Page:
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It's Not All About Me

Clarion Review (2 Stars)

With the passing of each generation we lose the personal accounts of lived history. It’s Not All About Me is author Elvio Del Monte’s attempt to document his own family’s past. Del Monte was born in Utica New York to an Italian father and an Italian-American mother. The family struggled during the Great Depression and young Del Monte had to wait in line for handouts from a food relief program. After high school Del Monte entered the military’s mountain medical battalion. He trained for alpine conditions in Colorado before serving active duty in Europe during World War II. During his tour he served courageously sustaining a shrapnel injury and receiving a purple heart. The memoir ends with Del Monte’s discharge from the army as he takes a bus from California back to New York.

There is no doubt that Del Monte bore witness to some incredible moments in American history. He notes that his boat to Europe zigzagged to avoid Nazi U-boats. Unfortunately for the reader extraordinary events like this are buried in mundane details. Del Monte gives equal attention to self-evident statements: that he’s always liked hot beverages served hot and that he called his parents “mom” and “dad.”

As noteworthy as some of Del Monte’s experiences are it is almost impossible to sustain interest due to the sheer sloppiness of the writing. One chapter titled “Guarding Angel” (instead of guardian angel) includes a discussion of a “fowl order” when describing a bad smell. It’s Not All About Me also suffers from a lack of organization; the early chapters are each devoted to a family member and yet Del Monte also uses a chapter called “Personal Data” to list the details of each family member he has just described. Del Monte then leaps into his own WWII experience for the remaining three-quarters of the book. Despite the title it appears It’s Not All About Me is mostly about him after all.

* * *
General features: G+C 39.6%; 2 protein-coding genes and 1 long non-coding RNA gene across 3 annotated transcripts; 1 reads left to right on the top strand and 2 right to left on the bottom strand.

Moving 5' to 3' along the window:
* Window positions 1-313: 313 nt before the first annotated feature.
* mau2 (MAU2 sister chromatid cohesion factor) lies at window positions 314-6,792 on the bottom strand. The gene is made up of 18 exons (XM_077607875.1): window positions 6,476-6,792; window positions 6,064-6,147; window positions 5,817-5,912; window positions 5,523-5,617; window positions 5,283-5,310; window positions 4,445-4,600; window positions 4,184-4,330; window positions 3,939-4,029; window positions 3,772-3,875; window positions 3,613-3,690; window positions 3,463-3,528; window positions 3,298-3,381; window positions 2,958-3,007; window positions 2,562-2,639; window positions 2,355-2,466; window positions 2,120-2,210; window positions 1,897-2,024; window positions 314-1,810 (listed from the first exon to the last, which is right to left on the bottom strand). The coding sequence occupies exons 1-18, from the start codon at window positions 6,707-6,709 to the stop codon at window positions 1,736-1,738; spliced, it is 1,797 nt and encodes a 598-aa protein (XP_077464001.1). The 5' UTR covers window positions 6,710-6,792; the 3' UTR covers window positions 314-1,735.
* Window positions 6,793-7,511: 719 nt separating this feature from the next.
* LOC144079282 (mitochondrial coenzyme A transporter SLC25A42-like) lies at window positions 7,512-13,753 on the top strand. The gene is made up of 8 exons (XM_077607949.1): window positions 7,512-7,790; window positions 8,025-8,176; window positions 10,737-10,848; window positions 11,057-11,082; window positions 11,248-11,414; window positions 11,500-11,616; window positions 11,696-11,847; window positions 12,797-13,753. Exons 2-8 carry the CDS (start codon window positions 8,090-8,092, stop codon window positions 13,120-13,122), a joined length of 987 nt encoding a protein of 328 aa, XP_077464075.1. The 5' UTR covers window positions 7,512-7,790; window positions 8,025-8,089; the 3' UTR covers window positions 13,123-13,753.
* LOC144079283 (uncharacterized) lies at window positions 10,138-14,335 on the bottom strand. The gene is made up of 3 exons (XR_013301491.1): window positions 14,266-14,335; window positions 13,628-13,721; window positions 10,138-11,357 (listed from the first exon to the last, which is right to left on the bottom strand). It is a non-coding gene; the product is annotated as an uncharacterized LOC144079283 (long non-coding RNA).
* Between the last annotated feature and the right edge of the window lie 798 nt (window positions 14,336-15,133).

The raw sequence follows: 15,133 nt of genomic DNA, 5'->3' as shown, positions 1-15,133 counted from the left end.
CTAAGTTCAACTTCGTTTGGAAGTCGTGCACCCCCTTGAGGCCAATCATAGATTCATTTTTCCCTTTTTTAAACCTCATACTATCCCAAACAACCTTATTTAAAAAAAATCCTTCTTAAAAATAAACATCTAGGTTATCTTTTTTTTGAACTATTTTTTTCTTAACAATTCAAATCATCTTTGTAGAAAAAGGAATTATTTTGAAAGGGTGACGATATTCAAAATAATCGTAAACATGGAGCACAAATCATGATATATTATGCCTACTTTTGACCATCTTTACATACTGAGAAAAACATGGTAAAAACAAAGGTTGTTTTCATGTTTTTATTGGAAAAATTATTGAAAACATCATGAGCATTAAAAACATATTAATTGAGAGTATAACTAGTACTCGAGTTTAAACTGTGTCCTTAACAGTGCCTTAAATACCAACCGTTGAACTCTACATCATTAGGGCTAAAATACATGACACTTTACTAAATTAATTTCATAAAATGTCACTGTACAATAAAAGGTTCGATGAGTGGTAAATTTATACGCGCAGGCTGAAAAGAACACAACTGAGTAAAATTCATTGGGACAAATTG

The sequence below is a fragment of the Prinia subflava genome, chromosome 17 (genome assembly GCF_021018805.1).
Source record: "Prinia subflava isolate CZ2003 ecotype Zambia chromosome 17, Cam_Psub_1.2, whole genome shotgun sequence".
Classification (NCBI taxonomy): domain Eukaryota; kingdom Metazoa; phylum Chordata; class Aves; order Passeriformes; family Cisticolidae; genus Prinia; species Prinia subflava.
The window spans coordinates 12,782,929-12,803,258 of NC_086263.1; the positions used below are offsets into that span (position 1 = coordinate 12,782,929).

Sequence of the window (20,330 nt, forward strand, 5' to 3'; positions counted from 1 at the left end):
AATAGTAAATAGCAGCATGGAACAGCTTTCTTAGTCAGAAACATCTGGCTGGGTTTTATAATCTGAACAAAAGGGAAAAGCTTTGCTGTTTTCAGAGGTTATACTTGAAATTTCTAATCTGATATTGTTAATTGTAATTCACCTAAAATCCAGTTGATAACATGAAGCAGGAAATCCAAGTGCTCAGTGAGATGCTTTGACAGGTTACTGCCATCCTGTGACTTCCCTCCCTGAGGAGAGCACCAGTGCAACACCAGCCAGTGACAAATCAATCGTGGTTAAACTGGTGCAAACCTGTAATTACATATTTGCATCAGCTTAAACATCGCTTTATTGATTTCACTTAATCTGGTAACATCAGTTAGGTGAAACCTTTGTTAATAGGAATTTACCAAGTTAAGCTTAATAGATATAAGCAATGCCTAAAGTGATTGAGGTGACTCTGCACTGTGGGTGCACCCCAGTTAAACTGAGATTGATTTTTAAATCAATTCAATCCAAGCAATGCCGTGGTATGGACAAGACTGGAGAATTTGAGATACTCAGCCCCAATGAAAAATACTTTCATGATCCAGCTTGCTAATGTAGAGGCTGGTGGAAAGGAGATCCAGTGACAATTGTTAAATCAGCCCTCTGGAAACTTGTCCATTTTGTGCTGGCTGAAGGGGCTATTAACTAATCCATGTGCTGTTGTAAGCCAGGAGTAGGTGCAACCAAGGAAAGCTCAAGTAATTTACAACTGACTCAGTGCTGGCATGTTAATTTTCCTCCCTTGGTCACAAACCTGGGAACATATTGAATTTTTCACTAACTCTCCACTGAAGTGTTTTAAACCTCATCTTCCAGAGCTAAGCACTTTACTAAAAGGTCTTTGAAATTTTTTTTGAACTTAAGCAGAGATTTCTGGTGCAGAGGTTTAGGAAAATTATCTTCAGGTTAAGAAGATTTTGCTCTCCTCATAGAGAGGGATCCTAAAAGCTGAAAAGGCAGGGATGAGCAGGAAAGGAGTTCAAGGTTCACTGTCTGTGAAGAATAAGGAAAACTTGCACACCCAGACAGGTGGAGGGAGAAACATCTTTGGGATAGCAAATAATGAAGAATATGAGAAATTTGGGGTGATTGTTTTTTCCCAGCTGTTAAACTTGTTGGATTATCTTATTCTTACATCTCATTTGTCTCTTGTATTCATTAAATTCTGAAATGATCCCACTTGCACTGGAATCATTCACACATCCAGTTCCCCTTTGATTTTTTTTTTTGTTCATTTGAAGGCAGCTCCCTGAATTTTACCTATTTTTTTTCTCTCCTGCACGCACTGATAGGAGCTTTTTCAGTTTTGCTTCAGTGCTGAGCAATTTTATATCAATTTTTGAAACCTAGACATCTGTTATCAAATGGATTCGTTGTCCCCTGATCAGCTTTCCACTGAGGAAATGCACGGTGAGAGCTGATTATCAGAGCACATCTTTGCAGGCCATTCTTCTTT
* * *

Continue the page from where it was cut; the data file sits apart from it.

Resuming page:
Within this book lies a great story of courage family ties and honor but as it stands now it is merely a poor transcription. Instead of placing his family’s history his childhood and his war experience in a haphazard lineup Del Monte could have avoided redundancy while intriguing the reader by using his own experiences in WWII to flashback to family memories—e.g. when he as a soldier happens upon a family in the Italian countryside eating a meal his mother used to make. In its current transcript style It’s Not All About Me will interest only Del Monte’s family members for its genealogical details. General audiences require not only that Del Monte’s memories be interesting but that they be told in a typo-free well-crafted story.

Amanda McCorquodale